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Setting one on one meetings

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The right decision-making process, you can radically reduce the number of meetings you attend and increase the amount of work that gets done.

The right decision-making process, you can radically reduce the number of meetings you attend and increase the amount of work that gets done.

Before you schedule a meeting, ask:

1. Have I thought through this situation? When you don’t have clarity about what you’re doing on a project, it’s tempting to schedule a meeting to give you the feeling of progress. But unless the meeting’s intent is to structure the project, at this point  scheduling a meeting is an inefficient use of your time — and your colleagues’ time. Instead, set aside some time with yourself and evaluate the scope of the project, the current status, the potential milestones, then lay out a plan of action for making meaningful progress. Once you’ve completed your own strategic thinking, then you can move on to the next step of considering whether to hold a meeting.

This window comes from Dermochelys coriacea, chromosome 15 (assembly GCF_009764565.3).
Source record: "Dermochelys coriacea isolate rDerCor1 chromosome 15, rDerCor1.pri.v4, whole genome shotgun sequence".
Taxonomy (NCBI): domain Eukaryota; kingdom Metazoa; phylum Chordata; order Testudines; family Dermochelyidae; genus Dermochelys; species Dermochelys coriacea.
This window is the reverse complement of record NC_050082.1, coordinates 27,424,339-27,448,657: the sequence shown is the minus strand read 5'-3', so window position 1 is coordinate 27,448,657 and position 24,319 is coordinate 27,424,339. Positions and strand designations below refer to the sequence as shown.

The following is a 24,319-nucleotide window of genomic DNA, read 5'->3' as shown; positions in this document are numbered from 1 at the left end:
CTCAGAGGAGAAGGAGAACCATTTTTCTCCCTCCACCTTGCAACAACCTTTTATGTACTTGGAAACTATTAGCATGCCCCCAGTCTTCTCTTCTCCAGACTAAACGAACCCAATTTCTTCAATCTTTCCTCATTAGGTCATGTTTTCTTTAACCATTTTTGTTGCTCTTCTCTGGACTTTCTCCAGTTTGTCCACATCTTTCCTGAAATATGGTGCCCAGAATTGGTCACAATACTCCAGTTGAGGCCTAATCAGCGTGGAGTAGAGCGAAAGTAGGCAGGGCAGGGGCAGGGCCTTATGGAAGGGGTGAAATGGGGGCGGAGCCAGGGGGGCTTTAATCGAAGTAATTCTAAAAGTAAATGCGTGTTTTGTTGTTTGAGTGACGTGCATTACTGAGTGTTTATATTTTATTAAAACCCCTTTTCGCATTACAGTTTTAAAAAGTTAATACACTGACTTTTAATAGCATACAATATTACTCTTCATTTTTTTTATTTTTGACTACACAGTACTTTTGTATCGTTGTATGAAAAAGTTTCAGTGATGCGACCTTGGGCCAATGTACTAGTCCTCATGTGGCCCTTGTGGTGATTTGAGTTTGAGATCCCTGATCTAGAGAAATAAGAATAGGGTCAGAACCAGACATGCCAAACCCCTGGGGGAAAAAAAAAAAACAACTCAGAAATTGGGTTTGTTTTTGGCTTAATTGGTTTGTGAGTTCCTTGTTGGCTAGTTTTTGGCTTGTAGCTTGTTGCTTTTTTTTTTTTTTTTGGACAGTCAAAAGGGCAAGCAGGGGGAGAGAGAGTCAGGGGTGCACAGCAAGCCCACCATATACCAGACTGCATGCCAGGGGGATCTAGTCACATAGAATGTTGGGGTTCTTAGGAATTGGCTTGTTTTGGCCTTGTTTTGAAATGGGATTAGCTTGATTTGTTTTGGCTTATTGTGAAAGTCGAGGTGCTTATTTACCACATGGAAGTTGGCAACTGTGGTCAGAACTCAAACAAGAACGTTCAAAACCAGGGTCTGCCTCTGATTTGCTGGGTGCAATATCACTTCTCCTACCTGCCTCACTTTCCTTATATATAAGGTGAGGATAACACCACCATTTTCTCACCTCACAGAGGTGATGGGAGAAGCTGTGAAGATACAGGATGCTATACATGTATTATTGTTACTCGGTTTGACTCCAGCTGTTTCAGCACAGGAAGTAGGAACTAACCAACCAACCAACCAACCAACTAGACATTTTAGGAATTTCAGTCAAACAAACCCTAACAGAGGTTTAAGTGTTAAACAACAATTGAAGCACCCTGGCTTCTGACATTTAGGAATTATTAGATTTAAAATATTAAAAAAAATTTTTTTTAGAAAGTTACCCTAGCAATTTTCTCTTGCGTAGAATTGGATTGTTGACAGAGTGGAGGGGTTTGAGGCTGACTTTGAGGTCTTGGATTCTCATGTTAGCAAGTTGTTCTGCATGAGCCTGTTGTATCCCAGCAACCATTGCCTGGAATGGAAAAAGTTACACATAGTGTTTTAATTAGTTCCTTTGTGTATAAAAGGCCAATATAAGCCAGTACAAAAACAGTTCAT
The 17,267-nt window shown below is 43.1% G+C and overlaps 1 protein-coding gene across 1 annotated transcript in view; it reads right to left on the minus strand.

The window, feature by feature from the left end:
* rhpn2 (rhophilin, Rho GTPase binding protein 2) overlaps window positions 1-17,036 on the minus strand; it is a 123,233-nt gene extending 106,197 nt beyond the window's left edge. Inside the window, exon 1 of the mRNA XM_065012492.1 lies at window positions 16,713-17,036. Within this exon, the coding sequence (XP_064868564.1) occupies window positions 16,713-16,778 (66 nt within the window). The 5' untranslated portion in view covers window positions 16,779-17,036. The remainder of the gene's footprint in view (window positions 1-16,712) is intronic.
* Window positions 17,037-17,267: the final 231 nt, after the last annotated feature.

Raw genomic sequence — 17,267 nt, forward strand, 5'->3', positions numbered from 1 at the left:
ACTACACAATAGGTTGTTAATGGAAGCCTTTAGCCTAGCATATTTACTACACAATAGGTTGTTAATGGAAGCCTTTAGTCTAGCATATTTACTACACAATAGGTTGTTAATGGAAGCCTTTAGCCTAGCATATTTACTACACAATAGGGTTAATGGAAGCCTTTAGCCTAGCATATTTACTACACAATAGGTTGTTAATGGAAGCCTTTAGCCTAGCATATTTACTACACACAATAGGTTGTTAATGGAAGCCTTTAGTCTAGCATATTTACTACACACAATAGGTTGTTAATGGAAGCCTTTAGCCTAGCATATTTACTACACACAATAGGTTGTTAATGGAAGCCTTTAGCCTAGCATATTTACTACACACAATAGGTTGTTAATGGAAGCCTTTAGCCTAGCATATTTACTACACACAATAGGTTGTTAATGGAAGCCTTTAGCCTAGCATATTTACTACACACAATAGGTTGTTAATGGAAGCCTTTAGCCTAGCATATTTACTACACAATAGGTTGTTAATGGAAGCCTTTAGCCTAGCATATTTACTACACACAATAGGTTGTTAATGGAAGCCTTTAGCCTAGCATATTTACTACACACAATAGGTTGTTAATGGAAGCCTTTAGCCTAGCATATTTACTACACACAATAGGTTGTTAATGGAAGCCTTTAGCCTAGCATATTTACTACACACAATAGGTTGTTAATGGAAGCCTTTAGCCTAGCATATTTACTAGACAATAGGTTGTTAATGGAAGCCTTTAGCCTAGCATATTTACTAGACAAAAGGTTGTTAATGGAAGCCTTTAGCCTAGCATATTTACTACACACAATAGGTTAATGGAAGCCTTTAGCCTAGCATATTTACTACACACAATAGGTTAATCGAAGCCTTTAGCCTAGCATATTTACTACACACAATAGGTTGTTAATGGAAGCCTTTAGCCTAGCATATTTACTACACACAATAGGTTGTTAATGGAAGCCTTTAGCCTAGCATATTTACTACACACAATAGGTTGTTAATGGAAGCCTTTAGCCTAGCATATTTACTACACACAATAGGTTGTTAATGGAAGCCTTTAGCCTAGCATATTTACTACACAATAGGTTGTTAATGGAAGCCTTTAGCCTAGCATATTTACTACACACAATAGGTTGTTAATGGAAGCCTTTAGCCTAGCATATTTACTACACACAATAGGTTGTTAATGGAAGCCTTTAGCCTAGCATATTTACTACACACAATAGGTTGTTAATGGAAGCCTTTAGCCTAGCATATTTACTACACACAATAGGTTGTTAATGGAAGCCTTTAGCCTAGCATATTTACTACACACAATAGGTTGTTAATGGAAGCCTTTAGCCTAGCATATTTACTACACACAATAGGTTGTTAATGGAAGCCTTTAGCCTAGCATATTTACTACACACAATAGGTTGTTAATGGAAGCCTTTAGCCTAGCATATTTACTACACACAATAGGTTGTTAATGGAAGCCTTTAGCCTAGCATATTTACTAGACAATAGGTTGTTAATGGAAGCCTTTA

2. Do I need outside input to make progress? You may be in a situation where you know what needs to be done, and you simply need to do the work. If you find yourself in this place, don’t schedule a meeting; update your to-do list and take action instead.

3. Does moving forward require a real-time conversation? If you need some answers to questions, but they don’t require a two-way conversation, e-mail can be an excellent option in lieu of a meeting.

4. Does the situation necessitate a face-to-face meeting? When you need two-way communications, but don’t necessarily need to see the person, you have a variety of options. An online chat can help you answer questions quickly, or for more in-depth conversations,  scheduling a phone call or video conference can work well.

If, in the end, you decide that you do need face-to-face, in-person communication, then schedule a meeting, and think through in advance how you can make it as efficient and effective as possible. That means considering your intent for the meeting, establishing your desired outcomes and preparing any materials that you should review or send out in advance.

(Adapted from Do You Really Need to Hold That Meeting? at HBR.org.)

source: Harvard Business School

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